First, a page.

Gordon Goody

Gordon Goody

Gordon Goody: Gordon Goody, who combined the rakishness of James Bond with the bravado of Jesse James to help conjure up Britain’s daredevil Great Train Robbery in 1963, died on Friday in Mojácar, Spain. He was 85. His death was confirmed by officials in Mojácar, his adopted Andalusian town on the Mediterranean, where he owned and ran the Chiringuito Kon Tiki beachfront bar after he was released from prison in 1975. No cause was specified, but he was reported to have had emphysema. y mid-1963 Mr. Goody was already a career criminal, a 33-year-old ex-convict with nine verdicts against him. A brawny 6-foot-3, he was a charismatic playboy who wore bespoke suits and a Rolex watch and drove a Jaguar.

It was the world’s largest cash robbery at the time. The gang made off with 2.6 million pounds, or the equivalent of nearly $50 million today. Little of the take, including Mr. Goody’s share, which would be worth about $3.6 million today, was recovered. After serving 12 years of a 30-year sentence, Mr. Goody left the country and largely faded away — the gang’s Quiet Man figure. Out of public view for nearly four decades, he resurfaced several years ago, granting interviews on the 50th anniversary of the heist and co-writing a book, “How to Rob a Train,” published in 2014. “I think it’s fair to say that without me there wouldn’t have been a Great Train Robbery,” Mr. Goody gloated.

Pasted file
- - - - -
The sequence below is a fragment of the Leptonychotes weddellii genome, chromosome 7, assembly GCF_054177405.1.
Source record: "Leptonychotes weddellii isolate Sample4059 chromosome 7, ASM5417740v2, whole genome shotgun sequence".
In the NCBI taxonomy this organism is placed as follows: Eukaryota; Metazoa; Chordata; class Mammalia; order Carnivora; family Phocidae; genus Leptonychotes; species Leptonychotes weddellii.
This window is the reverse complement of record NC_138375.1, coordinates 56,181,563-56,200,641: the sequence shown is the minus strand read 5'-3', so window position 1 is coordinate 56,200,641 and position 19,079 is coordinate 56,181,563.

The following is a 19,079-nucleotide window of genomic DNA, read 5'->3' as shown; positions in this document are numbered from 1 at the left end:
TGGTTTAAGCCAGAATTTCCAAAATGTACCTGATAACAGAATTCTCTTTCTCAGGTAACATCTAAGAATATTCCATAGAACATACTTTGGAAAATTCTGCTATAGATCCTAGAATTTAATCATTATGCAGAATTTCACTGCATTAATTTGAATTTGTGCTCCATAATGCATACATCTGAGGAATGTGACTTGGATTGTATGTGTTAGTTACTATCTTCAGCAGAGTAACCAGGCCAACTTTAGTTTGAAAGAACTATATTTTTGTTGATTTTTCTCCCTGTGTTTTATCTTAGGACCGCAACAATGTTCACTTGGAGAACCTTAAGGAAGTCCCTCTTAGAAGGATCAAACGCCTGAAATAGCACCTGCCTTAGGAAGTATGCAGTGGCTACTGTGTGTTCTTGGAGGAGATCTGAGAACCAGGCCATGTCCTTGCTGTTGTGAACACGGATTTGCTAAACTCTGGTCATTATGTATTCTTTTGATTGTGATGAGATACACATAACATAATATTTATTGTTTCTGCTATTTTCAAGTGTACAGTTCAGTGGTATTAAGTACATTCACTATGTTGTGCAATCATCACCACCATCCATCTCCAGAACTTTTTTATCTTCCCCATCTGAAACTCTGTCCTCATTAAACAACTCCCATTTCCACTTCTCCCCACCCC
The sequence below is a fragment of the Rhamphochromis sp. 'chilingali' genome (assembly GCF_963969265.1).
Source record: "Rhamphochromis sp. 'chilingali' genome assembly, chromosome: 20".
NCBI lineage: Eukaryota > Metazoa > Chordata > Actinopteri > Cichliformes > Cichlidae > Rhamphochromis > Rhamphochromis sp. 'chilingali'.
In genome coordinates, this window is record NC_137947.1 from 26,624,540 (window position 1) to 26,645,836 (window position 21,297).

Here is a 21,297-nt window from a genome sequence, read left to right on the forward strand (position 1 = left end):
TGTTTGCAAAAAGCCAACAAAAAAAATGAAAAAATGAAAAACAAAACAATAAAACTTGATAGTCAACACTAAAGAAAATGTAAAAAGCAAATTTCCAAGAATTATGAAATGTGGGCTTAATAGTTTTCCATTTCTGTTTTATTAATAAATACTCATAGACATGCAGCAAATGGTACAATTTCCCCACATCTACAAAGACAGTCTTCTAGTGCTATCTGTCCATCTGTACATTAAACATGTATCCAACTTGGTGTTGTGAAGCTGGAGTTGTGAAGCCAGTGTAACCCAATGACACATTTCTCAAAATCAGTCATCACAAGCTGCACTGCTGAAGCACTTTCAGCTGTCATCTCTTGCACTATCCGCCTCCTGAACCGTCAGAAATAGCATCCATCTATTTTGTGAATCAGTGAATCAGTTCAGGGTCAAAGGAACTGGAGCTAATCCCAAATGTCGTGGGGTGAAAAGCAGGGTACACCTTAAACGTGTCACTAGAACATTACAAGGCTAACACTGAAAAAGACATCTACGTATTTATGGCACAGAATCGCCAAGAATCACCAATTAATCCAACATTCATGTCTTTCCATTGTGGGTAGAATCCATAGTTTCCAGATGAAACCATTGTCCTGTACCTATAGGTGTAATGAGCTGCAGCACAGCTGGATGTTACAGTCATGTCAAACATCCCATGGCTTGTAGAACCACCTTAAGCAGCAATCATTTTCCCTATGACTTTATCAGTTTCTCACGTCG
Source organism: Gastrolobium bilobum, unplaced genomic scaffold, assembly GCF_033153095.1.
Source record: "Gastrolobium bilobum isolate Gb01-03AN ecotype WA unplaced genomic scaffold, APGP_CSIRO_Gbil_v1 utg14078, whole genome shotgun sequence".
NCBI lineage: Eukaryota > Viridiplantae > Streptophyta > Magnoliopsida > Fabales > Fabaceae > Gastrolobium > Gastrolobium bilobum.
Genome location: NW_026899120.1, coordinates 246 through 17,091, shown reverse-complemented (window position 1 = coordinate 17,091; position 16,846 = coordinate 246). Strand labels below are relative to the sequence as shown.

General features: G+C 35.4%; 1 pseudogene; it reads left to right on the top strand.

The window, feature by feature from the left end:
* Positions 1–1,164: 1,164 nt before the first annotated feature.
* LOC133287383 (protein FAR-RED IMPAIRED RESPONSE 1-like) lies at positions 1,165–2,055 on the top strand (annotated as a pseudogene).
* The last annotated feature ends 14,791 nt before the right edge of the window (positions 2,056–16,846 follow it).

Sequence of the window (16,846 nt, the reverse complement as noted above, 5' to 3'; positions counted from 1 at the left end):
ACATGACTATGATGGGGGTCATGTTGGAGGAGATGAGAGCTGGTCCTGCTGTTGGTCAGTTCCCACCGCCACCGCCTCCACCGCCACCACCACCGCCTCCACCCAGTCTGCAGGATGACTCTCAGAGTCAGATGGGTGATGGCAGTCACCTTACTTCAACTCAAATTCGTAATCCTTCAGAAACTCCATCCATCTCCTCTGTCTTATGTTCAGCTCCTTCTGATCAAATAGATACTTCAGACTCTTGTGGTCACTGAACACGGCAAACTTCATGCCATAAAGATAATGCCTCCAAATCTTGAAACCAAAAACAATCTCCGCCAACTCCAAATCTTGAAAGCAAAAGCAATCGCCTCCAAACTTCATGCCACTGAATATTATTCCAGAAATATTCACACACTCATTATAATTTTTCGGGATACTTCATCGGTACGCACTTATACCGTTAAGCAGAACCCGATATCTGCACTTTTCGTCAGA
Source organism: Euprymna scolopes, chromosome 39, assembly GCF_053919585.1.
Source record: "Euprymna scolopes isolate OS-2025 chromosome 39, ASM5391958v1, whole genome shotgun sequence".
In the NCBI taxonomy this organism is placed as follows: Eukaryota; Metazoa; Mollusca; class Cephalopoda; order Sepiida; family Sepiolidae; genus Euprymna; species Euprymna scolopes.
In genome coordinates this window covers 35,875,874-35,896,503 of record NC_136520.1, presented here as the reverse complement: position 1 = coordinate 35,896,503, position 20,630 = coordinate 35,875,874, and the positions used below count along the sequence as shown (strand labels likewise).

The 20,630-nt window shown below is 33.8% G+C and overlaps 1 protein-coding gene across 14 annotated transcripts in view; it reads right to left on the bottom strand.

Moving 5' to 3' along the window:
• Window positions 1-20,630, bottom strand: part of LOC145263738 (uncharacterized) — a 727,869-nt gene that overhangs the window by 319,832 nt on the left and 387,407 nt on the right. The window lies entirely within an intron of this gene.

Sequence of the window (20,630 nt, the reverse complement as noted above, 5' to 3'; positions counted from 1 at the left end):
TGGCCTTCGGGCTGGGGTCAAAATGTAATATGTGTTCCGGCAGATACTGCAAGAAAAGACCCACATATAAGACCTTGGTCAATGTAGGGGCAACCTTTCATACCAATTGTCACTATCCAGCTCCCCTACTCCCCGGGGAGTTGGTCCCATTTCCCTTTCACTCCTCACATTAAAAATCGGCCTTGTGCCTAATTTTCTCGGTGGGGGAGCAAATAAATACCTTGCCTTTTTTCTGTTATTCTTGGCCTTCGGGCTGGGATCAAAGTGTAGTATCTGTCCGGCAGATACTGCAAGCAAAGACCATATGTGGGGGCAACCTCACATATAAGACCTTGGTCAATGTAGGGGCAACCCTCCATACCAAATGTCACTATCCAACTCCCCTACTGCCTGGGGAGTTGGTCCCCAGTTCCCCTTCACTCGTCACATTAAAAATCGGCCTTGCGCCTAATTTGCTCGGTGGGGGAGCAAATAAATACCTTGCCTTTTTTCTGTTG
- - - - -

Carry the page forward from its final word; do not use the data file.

Gordon Goody

 

 

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